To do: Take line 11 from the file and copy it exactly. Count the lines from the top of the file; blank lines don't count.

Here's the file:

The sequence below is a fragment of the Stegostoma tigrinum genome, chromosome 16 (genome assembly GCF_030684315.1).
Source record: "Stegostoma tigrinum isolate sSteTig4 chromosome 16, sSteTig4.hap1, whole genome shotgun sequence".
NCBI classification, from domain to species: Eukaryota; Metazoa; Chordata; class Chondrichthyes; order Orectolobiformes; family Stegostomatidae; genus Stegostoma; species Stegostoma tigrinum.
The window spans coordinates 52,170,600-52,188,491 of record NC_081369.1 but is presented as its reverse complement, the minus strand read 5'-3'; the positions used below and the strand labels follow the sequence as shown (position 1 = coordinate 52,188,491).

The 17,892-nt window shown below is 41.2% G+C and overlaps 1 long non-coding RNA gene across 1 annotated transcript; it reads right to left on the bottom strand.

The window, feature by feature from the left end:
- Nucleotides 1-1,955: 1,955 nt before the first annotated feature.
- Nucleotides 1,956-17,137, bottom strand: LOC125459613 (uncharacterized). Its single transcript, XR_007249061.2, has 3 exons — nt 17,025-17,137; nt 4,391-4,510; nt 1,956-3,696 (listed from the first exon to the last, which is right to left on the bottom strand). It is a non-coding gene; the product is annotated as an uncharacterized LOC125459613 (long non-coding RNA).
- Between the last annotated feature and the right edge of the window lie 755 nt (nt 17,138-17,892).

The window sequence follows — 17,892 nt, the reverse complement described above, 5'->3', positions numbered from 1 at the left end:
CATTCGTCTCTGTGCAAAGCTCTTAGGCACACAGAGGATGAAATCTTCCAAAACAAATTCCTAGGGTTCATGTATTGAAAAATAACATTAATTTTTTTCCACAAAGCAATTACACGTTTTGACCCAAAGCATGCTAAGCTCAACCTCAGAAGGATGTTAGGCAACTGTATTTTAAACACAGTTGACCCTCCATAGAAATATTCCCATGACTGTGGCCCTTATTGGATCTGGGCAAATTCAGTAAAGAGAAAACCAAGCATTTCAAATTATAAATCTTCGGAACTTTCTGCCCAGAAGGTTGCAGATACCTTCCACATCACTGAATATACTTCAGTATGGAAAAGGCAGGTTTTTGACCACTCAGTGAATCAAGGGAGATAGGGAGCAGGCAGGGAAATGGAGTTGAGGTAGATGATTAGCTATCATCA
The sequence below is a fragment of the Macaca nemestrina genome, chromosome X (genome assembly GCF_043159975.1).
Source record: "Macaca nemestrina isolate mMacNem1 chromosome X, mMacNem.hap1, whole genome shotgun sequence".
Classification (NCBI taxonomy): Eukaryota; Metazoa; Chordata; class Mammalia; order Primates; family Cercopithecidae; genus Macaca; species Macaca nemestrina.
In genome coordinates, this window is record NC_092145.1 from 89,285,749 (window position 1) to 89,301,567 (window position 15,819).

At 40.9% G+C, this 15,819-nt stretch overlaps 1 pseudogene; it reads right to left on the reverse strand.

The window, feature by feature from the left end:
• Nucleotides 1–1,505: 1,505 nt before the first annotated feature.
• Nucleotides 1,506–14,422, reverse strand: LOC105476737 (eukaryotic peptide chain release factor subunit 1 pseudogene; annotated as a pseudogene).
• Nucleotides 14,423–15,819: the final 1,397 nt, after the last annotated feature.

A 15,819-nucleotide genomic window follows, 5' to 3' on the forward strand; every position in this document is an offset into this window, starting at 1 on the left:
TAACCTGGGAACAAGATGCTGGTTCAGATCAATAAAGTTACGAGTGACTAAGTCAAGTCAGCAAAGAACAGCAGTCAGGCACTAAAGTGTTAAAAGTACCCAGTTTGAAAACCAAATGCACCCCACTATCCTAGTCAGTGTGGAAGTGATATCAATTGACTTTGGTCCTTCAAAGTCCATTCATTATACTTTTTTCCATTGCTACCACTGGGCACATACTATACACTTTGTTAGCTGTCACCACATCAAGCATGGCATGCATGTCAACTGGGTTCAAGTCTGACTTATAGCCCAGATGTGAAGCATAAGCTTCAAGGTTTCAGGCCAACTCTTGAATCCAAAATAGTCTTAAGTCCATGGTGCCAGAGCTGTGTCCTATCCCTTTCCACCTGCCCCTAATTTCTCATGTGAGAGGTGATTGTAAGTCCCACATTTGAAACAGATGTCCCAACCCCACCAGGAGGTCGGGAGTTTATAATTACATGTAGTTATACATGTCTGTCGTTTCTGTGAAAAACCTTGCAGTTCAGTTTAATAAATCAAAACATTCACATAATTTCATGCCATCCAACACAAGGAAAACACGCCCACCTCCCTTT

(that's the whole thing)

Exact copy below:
CATTCGTCTCTGTGCAAAGCTCTTAGGCACACAGAGGATGAAATCTTCCAAAACAAATTCCTAGGGTTCATGTATTGAAAAATAACATTAATTTTTTTCCACAAAGCAATTACACGTTTTGACCCAAAGCATGCTAAGCTCAACCTCAGAAGGATGTTAGGCAACTGTATTTTAAACACAGTTGACCCTCCATAGAAATATTCCCATGACTGTGGCCCTTATTGGATCTGGGCAAATTCAGTAAAGAGAAAACCAAGCATTTCAAATTATAAATCTTCGGAACTTTCTGCCCAGAAGGTTGCAGATACCTTCCACATCACTGAATATACTTCAGTATGGAAAAGGCAGGTTTTTGACCACTCAGTGAATCAAGGGAGATAGGGAGCAGGCAGGGAAATGGAGTTGAGGTAGATGATTAGCTATCATCA